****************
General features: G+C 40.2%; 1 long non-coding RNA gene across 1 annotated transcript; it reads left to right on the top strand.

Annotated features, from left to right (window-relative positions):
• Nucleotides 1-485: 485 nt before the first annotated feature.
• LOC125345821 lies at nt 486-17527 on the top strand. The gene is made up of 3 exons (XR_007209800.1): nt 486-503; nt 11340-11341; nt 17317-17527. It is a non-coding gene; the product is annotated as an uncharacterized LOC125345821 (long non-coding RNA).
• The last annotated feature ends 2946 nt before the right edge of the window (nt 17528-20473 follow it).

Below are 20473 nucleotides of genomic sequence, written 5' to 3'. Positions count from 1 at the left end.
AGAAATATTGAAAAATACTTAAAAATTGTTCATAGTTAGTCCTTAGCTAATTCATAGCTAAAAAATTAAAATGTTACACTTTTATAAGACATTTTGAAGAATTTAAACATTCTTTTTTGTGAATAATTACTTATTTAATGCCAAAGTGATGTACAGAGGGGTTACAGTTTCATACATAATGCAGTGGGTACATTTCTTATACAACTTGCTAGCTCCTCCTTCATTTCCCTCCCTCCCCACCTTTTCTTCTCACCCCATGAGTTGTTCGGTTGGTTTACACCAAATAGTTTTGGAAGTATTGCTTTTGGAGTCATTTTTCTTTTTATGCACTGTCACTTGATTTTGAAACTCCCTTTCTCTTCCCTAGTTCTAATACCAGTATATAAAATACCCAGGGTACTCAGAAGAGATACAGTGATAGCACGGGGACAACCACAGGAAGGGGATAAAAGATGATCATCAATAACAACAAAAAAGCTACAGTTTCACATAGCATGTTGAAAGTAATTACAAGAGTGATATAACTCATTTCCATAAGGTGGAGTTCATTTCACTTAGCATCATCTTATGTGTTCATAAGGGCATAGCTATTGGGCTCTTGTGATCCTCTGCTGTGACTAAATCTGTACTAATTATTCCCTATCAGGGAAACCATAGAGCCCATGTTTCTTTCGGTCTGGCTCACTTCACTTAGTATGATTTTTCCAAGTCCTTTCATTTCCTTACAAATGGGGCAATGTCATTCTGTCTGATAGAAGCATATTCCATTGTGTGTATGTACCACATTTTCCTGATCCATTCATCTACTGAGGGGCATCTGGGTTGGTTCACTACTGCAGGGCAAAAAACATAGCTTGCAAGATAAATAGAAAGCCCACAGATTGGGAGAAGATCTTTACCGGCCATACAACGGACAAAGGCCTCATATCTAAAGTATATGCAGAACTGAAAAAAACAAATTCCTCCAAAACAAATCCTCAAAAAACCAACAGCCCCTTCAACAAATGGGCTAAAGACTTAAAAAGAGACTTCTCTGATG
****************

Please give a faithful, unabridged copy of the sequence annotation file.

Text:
General features: G+C 40.2%; 1 long non-coding RNA gene across 1 annotated transcript; it reads left to right on the top strand.

Annotated features, from left to right (window-relative positions):
• Nucleotides 1-485: 485 nt before the first annotated feature.
• LOC125345821 lies at nt 486-17527 on the top strand. The gene is made up of 3 exons (XR_007209800.1): nt 486-503; nt 11340-11341; nt 17317-17527. It is a non-coding gene; the product is annotated as an uncharacterized LOC125345821 (long non-coding RNA).
• The last annotated feature ends 2946 nt before the right edge of the window (nt 17528-20473 follow it).

Below are 20473 nucleotides of genomic sequence, written 5' to 3'. Positions count from 1 at the left end.
AGAAATATTGAAAAATACTTAAAAATTGTTCATAGTTAGTCCTTAGCTAATTCATAGCTAAAAAATTAAAATGTTACACTTTTATAAGACATTTTGAAGAATTTAAACATTCTTTTTTGTGAATAATTACTTATTTAATGCCAAAGTGATGTACAGAGGGGTTACAGTTTCATACATAATGCAGTGGGTACATTTCTTATACAACTTGCTAGCTCCTCCTTCATTTCCCTCCCTCCCCACCTTTTCTTCTCACCCCATGAGTTGTTCGGTTGGTTTACACCAAATAGTTTTGGAAGTATTGCTTTTGGAGTCATTTTTCTTTTTATGCACTGTCACTTGATTTTGAAACTCCCTTTCTCTTCCCTAGTTCTAATACCAGTATATAAAATACCCAGGGTACTCAGAAGAGATACAGTGATAGCACGGGGACAACCACAGGAAGGGGATAAAAGATGATCATCAATAACAACAAAAAAGCTACAGTTTCACATAGCATGTTGAAAGTAATTACAAGAGTGATATAACTCATTTCCATAAGGTGGAGTTCATTTCACTTAGCATCATCTTATGTGTTCATAAGGGCATAGCTATTGGGCTCTTGTGATCCTCTGCTGTGACTAAATCTGTACTAATTATTCCCTATCAGGGAAACCATAGAGCCCATGTTTCTTTCGGTCTGGCTCACTTCACTTAGTATGATTTTTCCAAGTCCTTTCATTTCCTTACAAATGGGGCAATGTCATTCTGTCTGATAGAAGCATATTCCATTGTGTGTATGTACCACATTTTCCTGATCCATTCATCTACTGAGGGGCATCTGGGTTGGTTCACTACTGCAGGGCAAAAAACATAGCTTGCAAGATAAATAGAAAGCCCACAGATTGGGAGAAGATCTTTACCGGCCATACAACGGACAAAGGCCTCATATCTAAAGTATATGCAGAACTGAAAAAAACAAATTCCTCCAAAACAAATCCTCAAAAAACCAACAGCCCCTTCAACAAATGGGCTAAAGACTTAAAAAGAGACTTCTCTGATG